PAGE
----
From test-n-tune wannabes straight off the street not really knowing why to Top Fuel pilots performing with practiced precision, nearly everyone opts to preview every run down the strip with what announcer extraordinaire Al Tucci would call a “beeyootiful smoky burnout.”
It looks cool to spectators and no doubt it’s fun from the driver’s seat, but the true purpose of a burnout is two-fold: to absolutely clear the racing rubber of any contaminants like sand, rocks or cigarette butts picked up on the winding tow or drive from the pits and to lay down hot, sticky stripes of fresh rubber—ideally dead straight and in the racing groove—in which to back up and line up for a neck-snapping launch.
It wasn’t always this way, though, and no surprise here, “Big Daddy” Don Garlits was instrumental in creating a ritual so prevalent in drag racing to become an iconic image of the sport. “Big” admits he wasn’t the first to try boiling the hides before tackling the quarter mile at speed, but says by the end of the burnout’s first official day he was on board, too.
“I can tell you for sure where the first burnouts were done. Prior to this event we just pulled up to the starting line and we went, but this was at Riverside, California, 1969, the HOT ROD Magazine Championships. The cars push started way in the back there and it was a long drive down to the starting line and one of the cars—I’m thinking it might’ve been either (Bob) Creitz or (Steve) Carbone, the actual car I wouldn’t swear to, somebody out in California might know—did a burnout, they actually smoked the tires for a pretty good little distance because there was a lot of room and then they made their way on down to the starting line. And it made a difference; the car ran quicker!
“So the next time I made a run I did it and I actually stopped and then burned the tires. We spun the tires (while heading down track) in those days, but that gave me a nice gummy tire when I got to the starting line with some heat in it and of course it made a difference; it picked up the ETs at least a tenth of a second. So that was when the very first burnouts were done with fuel dragsters and we’ve done it ever since from that day forward.”
Garlits emphasizes those first burnouts at Riverside were all completed prior to reaching the starting line; however, it was the only track he knew of with sufficient space for that, so it required a change of tactics when he visited other venues. Obviously unwilling to give up the obvious advantage a burnout offered, he took to the now common practice of completing his burnouts across the starting line and then being pushed back into place.
“Of course at first some of the guys didn’t want to do it, so you would tell the guy you’re racing, ‘Look, I’m going to do a burnout, so you fire your car a little bit behind me if you don’t want to do one because I’m going to take a little extra time.’ It was no problem, they didn’t care.”
What did create a problem for some, though, was heat in their clutches created by the added stress of a burnout. That brought on the application of water to the new pre-run procedure, Garlits explains.
“Actually it was bleach at first; for some reason they wanted bleach. The clutches were getting set so loose that you couldn’t spin the tires anymore on the pavement, this was before they sprayed down the tracks, and a couple of guys smoked their clutches out trying to get the tires to spin (for a burnout), so then they put down bleach. That’s when VHT and RFI immediately got on the program making traction compound. It was like the little tire patch material you get when you buy a patch kit, only they had more solvent in it to make it thinner. That’s what RFI was, you could actually use that stuff to put a patch on a tube.”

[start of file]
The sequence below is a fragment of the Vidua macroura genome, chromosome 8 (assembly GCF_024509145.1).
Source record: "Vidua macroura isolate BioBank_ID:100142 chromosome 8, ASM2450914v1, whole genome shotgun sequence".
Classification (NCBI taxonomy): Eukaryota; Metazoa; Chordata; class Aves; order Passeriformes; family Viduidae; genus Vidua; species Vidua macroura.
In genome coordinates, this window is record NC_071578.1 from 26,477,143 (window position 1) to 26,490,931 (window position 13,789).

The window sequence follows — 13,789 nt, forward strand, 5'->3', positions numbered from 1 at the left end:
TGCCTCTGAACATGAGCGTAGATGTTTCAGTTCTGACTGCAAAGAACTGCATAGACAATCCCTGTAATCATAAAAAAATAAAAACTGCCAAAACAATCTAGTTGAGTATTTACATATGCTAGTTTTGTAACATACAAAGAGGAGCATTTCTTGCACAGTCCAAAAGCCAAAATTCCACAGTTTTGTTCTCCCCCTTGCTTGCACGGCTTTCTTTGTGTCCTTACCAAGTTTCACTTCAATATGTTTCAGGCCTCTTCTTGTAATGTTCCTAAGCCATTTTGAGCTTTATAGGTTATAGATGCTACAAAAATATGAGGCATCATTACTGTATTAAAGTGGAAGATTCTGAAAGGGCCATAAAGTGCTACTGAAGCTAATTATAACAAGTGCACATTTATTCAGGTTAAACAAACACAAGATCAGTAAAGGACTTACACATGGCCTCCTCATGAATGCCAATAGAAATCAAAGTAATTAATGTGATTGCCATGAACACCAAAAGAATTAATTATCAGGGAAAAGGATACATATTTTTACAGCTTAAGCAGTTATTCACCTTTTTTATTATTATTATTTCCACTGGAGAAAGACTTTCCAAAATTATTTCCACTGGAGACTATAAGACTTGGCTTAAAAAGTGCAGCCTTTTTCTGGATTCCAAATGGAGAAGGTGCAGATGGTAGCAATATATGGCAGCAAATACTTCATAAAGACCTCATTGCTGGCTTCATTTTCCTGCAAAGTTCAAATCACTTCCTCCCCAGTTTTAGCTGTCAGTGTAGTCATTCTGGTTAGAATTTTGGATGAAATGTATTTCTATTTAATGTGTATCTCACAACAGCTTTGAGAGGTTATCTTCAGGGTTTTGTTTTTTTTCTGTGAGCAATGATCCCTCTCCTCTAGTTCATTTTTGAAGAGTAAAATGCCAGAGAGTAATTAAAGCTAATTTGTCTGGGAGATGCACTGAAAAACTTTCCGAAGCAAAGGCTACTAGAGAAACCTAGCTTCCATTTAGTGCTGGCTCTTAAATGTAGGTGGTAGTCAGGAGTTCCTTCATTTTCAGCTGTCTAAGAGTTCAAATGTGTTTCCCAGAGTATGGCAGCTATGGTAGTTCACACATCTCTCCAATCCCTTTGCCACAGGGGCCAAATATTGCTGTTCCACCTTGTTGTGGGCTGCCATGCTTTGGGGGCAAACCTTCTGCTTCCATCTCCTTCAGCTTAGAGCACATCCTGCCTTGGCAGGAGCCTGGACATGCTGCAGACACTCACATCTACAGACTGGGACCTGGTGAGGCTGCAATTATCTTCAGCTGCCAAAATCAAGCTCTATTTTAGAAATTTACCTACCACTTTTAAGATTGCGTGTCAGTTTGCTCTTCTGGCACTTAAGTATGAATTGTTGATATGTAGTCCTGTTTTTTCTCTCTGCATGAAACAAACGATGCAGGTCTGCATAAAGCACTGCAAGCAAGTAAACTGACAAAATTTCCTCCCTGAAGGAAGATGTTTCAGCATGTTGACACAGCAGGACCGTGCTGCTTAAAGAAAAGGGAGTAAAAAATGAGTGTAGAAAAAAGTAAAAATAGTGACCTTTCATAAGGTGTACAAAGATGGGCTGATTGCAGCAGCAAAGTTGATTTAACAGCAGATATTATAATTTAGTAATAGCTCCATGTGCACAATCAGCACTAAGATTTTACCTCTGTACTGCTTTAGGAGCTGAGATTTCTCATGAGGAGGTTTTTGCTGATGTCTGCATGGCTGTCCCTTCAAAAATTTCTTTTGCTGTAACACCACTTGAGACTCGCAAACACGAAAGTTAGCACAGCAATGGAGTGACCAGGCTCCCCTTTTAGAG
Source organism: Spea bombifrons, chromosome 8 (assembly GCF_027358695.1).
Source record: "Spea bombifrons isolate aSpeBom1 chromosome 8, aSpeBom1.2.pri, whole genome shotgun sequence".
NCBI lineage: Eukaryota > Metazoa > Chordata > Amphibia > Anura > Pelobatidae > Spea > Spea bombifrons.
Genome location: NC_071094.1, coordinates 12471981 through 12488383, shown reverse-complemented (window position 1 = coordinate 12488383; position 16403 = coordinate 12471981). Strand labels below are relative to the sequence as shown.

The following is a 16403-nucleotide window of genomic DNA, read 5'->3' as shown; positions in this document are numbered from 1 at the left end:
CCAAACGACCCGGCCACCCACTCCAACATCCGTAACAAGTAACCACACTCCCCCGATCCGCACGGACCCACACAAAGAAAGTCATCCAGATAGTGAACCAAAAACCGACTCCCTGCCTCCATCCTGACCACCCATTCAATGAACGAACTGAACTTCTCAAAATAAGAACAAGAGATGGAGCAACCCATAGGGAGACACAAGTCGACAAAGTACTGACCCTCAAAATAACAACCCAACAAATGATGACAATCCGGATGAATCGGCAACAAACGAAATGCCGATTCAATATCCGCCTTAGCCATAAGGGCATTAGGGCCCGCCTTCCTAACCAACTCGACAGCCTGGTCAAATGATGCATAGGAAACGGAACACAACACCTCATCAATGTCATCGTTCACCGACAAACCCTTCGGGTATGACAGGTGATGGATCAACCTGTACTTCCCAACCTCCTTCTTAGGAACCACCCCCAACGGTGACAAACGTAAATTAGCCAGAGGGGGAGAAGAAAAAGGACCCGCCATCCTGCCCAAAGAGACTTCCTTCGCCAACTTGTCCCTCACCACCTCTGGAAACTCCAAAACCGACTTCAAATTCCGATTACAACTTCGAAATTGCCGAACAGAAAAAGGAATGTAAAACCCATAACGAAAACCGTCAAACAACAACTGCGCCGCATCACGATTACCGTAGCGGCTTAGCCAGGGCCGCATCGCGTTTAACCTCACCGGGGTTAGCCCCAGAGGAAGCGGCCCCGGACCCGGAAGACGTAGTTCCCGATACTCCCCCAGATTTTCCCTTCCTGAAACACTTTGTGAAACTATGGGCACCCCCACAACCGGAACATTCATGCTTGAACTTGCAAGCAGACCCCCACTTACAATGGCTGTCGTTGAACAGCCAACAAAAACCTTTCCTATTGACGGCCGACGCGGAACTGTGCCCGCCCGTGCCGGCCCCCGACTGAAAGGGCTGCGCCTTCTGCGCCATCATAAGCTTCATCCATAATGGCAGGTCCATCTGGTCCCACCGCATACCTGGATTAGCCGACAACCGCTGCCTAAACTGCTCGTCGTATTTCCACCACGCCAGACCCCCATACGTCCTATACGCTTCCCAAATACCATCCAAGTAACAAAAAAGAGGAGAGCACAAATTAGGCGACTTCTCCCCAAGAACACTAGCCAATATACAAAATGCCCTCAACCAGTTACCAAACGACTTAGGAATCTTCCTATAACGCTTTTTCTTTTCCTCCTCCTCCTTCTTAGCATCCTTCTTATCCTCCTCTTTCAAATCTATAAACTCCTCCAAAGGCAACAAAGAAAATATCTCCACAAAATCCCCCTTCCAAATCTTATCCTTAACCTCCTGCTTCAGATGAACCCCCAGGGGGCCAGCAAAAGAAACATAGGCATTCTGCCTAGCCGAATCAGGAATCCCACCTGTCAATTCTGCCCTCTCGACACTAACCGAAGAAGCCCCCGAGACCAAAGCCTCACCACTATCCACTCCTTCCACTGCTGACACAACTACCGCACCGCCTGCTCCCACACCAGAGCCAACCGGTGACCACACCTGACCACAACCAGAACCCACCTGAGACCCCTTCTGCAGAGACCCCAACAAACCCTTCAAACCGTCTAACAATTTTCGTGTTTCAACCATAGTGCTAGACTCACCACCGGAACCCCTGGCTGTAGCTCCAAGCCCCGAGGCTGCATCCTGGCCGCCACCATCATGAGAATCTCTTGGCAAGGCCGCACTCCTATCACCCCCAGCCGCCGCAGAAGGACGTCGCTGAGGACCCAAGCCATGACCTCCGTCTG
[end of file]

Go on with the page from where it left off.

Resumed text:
Unwittingly, the RFI product led to another first for Garlits: the crowd-pleasing and always spectacular, though admittedly risky, Top Fuel fire burnout.
“It was at Long Beach and they put down the RFI material on one side, it was at nighttime, and I rolled forward into the material but they hadn’t got the material on the other tire, so they pushed me back, but as they pushed me back the flames were already coming out of the headers and they were pointed pretty much at the tires. So as the tire rolled up they caught that stringy material that was on one side of the car on fire, so I quickly spun on it to get out of the fire and it made a beautiful, beautiful scene. That was the beginning of the fire burnout.
“Me and Tommy (Lemons, Garlits’ longtime crewman), we picked up on that right away, so we developed a system where he would put down the material but then string it out a little bit in front of the tire. I would always wait until there was a little bit of flame popping out of the pipes, of course this is slingshot days so I could see them, and I would spin the tire slowly at first and that would get the material all around the tire and I would give it a little light spin so it would sling that stuff all up on the headers and I lit my own burnouts like that.”
Garlits chuckles as he recalls the efforts of NHRA under early executive Jack Hart to figure out how the fire burnouts were happening and for safety reasons, how they could be stopped.
“They knew we were lighting those fires on purpose; that no way it could just be happening because we could make it happen any time we wanted, so they put cameras on me because Tommy was far away from the car and they went all over the car looking for igniters but they couldn’t find anything. So in the end I was just told I was not to light those fires. But of course if it just happened it was out of my control, right?”
Finally, by the early-‘70s, NHRA banned the use of traction compound to aid burnouts and mandated water only.
“That’s how they stopped it and that’s when water replaced bleach,” Garlits says. “But it was fun while it lasted.”